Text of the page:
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The public discussion about the widening gap between rich and poor hasn’t been this loud since the Great Depression. Warren Buffett has condemned the disparity, Occupy Wall Street has inveighed against it, President Barack Obama cites it to justify higher taxes on the wealthy. Much of the debate, though, has focused on inequality’s moral dimension. Somehow it just doesn’t seem right that so many Americans struggle while a handful prospers. What many are missing is the actual impact rising inequality is having on the U.S. economy. Hint: It isn’t good.
Since 1980 about 5 percent of annual national income has shifted from the middle class to the nation’s richest households. That means the wealthiest 5,934 households last year enjoyed an additional $650 billion beyond what they would have had if the economic pie had been divided as it was in 1980, according to Census Bureau data.
The typical U.S. household, meanwhile, has yet to regain the ground it lost during the recession. The median income of $49,445 at the end of 2010 remains a shade below the level reached in 1997, adjusted for inflation. “Income inequality in this country is just getting worse and worse and worse,” says James Chanos, president and founder of money managers Kynikos Associates. “And that is not a recipe for stable growth.”
In the 1960s economists such as the late Arthur M. Okun, who was chairman of the White House Council of Economic Advisers, believed that societies could emphasize equality or growth, not both. Today, when the quality of the workforce plays a larger role in determining who prospers, many economists—including Federal Reserve Chairman Ben S. Bernanke—now believe that equality and growth are linked. As Branko Milanovic, a World Bank economist, wrote in September: “Widespread education has become the secret to growth. And broadly accessible education is difficult to achieve unless a society has a relatively even income distribution.”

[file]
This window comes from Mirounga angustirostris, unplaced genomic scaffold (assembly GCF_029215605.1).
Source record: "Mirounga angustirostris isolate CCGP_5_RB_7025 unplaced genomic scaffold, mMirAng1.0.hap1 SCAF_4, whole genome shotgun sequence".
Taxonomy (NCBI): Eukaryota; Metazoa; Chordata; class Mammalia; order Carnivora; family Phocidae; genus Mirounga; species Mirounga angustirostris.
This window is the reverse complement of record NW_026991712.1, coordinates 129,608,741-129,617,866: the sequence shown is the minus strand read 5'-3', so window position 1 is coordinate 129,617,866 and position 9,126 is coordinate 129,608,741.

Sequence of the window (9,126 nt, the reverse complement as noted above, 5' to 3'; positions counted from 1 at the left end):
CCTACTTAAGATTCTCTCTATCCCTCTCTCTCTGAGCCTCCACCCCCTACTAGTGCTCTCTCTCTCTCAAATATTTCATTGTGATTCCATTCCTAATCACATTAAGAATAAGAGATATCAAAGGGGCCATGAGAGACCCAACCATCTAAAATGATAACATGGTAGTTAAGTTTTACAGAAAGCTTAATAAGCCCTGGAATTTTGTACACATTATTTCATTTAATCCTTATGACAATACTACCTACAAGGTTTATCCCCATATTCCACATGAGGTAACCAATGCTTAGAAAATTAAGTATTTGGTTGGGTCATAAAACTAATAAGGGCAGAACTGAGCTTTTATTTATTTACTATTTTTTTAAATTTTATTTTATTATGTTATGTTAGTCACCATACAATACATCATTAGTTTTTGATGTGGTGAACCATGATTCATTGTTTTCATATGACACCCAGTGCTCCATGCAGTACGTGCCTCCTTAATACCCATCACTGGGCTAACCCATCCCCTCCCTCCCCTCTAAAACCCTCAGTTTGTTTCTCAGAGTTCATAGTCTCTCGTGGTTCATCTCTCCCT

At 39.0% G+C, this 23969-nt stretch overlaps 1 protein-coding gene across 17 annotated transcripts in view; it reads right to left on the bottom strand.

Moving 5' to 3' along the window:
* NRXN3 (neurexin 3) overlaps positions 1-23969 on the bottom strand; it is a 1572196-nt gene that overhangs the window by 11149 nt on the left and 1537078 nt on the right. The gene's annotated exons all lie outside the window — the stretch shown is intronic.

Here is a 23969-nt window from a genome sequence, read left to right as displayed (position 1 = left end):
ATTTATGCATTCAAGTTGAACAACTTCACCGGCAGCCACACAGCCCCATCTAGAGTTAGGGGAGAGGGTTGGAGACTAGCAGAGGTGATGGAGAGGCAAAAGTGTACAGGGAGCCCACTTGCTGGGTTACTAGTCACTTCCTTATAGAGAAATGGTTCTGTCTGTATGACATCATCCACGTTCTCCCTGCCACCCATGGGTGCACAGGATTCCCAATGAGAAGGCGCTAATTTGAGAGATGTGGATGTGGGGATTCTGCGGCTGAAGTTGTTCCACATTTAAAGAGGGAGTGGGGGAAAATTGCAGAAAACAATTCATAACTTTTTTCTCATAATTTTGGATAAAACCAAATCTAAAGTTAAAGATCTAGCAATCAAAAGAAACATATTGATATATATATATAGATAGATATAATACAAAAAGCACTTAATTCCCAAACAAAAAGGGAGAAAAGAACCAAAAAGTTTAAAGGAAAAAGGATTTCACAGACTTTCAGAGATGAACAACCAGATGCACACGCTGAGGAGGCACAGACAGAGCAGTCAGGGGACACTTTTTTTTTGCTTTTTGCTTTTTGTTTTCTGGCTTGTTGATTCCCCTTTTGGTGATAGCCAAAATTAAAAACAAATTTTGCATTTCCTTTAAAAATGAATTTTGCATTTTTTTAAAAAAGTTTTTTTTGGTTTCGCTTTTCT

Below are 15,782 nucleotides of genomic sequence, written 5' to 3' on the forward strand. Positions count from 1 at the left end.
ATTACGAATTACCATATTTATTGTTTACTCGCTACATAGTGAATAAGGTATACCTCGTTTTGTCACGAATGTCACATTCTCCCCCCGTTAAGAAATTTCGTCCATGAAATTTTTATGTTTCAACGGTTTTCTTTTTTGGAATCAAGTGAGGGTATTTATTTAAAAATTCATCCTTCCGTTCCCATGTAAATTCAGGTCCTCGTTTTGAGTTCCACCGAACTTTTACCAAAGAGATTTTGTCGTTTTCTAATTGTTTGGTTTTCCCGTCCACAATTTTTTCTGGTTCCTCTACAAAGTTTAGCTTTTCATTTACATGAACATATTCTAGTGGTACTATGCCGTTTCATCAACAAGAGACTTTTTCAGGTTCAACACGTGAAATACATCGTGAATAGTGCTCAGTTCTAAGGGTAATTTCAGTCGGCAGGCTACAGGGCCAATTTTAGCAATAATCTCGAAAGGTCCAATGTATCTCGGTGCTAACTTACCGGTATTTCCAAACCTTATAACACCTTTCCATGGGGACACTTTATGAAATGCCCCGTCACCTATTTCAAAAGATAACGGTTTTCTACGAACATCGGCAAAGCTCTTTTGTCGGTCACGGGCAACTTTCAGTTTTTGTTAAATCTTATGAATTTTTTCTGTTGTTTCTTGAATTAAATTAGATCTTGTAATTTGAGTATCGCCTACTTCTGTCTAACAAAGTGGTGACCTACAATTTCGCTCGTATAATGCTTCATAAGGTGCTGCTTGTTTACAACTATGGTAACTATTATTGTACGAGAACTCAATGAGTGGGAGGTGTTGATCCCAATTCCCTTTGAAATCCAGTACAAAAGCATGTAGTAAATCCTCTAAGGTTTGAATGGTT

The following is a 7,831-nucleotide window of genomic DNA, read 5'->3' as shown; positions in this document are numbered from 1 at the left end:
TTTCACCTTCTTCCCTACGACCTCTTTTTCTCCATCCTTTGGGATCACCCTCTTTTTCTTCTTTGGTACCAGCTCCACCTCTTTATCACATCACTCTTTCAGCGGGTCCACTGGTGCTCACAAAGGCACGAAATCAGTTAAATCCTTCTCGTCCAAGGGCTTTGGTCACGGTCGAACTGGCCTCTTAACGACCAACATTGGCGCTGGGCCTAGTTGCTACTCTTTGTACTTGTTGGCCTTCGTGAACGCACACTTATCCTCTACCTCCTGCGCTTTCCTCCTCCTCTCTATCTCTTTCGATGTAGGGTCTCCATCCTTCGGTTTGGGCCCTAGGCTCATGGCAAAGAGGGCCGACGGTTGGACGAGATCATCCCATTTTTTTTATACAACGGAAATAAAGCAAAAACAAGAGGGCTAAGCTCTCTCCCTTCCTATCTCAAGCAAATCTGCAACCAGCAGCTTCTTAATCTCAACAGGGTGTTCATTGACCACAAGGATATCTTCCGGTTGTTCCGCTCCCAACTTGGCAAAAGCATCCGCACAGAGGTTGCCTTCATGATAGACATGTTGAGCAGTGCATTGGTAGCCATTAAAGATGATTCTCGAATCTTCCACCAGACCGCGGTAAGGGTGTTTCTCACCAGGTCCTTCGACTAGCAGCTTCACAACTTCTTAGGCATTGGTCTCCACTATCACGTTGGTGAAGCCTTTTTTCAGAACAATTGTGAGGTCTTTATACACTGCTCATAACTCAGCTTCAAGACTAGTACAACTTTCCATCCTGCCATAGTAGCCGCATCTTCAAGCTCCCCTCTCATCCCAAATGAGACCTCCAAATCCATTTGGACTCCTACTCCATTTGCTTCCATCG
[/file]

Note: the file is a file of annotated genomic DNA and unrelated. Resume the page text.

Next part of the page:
Thus the growing chasm in the U.S. between the haves and the have-nots has serious consequences. Societies that manage a narrower gap between rich and poor enjoy longer economic expansions, according to research published this year by the International Monetary Fund. Income trends in the U.S. mean that future U.S. expansions could last just one-third as long as in the late 1960s, before the income divide began widening, says economist Jonathan D. Ostry of the IMF. The average postwar economic boom lasted 4.8 years, according to the National Bureau of Economic Research. The current expansion, which is just 27 months old, may peter out within a few months. Goldman Sachs (GS) said on Oct. 3 that the U.S. would be “on the edge of recession” by early 2012.
Expansions fizzle sooner in less equal societies because they are more vulnerable to both financial crises and political instability. When such countries are hit by external shocks, they often stumble into gridlock rather than agree to tough policies needed to keep growth alive. Raghuram G. Rajan, the IMF’s former chief economist, says political systems in economically divided countries become polarized and immobilized by the sort of zero-sum politics now gripping Washington. “It makes the politics more difficult, and that makes it more difficult to grow,” says Rajan, now a finance professor at the University of Chicago’s Booth School of Business. “There is no consensus on any of the solutions that are proposed.”
As rich and poor drift apart, the constituency that favors redistributive tax and spending policies grows. “The guys who are falling behind don’t see much hope of getting ahead and therefore are more focused on redistribution,” says Rajan. Ultimately, unbridled inequality threatens social stability as rich and poor nurse their mirror-image resentments.
Inequality is not just a problem for the have-nots. Barry Ritholtz, chief executive officer of the investment research firm Fusion IQ, says millions of potential investors may conclude, as they did after the Great Depression, that the market is a rigged game for insiders. Such seismic shifts in popular sentiment can have lasting effects. The Dow Jones industrial average didn’t regain its September 1929 peak of 355.95 until 1954. “You’re going to lose a generation of investors,” says Ritholtz. “And that’s how you end up with a 25-year bear market. That’s the risk if people start to think there is no economic justice.”
During the 1920s and the most recent decade the rich enjoyed large income gains, while politicians encouraged the poor and middle class to use credit to make up for flat-lining wage income, according to Rajan’s 2010 book, Fault Lines. Household debt nearly doubled in both periods, setting the stage for the Great Depression and the latest financial crisis, says a December 2010 paper by economists Michael Kumhof and Romain Rancière of the IMF. That increasing debt burden exposed the economy to widespread defaults when the financial shocks of 1929 and 2008 hit. “If nothing is done about income inequality, there may be recurring crises,” says Kumhof. “Leverage has not significantly improved. In terms of the danger of another crisis, we’re right back where we started.”
The bottom line: With $650 billion in income shifted to the top 5,934 households, the result could be shorter recoveries and gun-shy investors.